Day 280: The Man and the Metre of Spring; ‘Measure’

It is Good Friday for all you Christians out there, which means that Easter is only two days away. For me, Easter has always been the real herald of Spring. It’s when as a child I would spend my entire day running outside hunting for eggs and, as far back as I can remember, I’ve never had a rainy Easter Sunday. Now that we have the Rita’s Ice stores and we’ve grown, Easters are no longer the leisurely events of egg hunting and family gathering it used to be. Still though we go in our absolute Sunday best to mass, then go to our favorite diner for a nice big breakfast, before my parents go off to run the stores, my brother and I go separately to leech some free ice cream, and I make a simple dinner for when my parents get back. I still like to spend some time outside as honestly, Easters have really always been such beautiful days. This year with my new bow and with the range I built in the backyard maybe I’ll just spend some time shooting and enjoying the weather.

xkcd pentameter

Good Friday and Easter have me thinking of Spring, and today’s prompt, ‘measure‘, has me thinking of the most famous poetic measure of all, iambic pentameter. Best described as lines of ten syllables paired in unstressed and stressed syllables. Best exemplified by Shakespeare’s sonnets. (If you’re a lover of conspiracy theories, you should check out the Oxfordian authorship theory, which was the subject of a pretty cool movie, Anonymous. First time I ever heard of this theory was when I was in middle school and read Blue Avenger Cracks the Code. Ever since I’ve decided that this is what I will choose to believe.) It is said that the reason why iambic pentameter comes so naturally to us is that it is the form of metre that most closely resembles our natural breathing and speaking pattern, and that the rhythm mimics our heartbeat. I mean, that sounds like a hell of a lot of patting oneself on the back, so I really don’t buy it.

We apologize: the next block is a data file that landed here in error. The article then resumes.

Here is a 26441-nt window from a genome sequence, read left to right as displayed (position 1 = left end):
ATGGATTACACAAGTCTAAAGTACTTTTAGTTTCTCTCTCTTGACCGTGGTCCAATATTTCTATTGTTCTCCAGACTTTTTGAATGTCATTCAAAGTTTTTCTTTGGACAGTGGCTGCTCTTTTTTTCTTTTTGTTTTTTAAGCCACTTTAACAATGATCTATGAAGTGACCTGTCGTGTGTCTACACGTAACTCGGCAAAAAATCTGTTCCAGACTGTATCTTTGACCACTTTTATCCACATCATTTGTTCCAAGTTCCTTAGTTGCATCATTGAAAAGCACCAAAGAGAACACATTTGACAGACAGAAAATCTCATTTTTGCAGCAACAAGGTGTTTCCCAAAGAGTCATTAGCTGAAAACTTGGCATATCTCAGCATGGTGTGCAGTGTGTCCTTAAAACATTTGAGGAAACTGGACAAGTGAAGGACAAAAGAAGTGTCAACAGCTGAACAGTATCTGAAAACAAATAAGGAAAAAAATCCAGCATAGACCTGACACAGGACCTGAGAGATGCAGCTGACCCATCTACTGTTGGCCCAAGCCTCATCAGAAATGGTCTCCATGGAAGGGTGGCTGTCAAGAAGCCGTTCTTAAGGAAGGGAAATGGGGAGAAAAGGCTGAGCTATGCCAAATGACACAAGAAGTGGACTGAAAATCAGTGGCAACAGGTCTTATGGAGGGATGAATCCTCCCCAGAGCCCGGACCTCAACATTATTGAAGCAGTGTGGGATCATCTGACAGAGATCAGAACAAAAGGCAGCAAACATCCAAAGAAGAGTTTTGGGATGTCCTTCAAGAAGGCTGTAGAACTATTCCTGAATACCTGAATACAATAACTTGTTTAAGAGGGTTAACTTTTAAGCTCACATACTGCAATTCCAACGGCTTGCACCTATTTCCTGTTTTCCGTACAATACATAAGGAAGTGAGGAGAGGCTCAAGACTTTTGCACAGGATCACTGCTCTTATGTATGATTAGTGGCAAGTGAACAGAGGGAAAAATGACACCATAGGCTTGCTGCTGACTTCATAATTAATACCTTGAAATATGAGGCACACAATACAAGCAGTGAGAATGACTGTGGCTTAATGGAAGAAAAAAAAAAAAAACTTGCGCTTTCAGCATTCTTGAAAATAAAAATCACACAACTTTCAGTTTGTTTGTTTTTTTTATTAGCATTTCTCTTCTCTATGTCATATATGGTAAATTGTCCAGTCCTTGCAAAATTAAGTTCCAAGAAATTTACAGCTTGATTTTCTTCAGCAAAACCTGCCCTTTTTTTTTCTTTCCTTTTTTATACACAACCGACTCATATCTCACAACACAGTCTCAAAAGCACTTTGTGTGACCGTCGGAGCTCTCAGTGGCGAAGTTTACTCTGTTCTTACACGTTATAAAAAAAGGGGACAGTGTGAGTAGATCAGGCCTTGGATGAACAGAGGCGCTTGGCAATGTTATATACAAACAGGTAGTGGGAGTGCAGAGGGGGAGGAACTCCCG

Anyways, so for today’s poem selection I present Sonnet XCVIII, in which the author continues to lament his long absence from his beloved.

Sonnet XCVIII

-William Shakespeare (supposedly)

From you I have been absent in the Spring,

when proud-pied April dress’d in all his trim

hath put a spirit of youth in every thing,

that heavy Saturn laugh’d and leap’d with him.

Yet nor the lays of birds nor the sweet smell

of different flowers in odour and in hue

could make me any summer’s story tell

or from their proud lap pluck them where they grew;

nor did I wonder at the lily’s white,

nor praise the deep vermilion in the rose;

they were but sweet, but figures of delight,

drawn after you, you pattern of all those.

Yet seem’d it winter still, and you, away,

as with your shadow I with these did play.

For those of you celebrating, happy Easter, and for those of you not, I hope you have some fine weather to enjoy as well.

Day 280

Man: 247 Loneliness: 33

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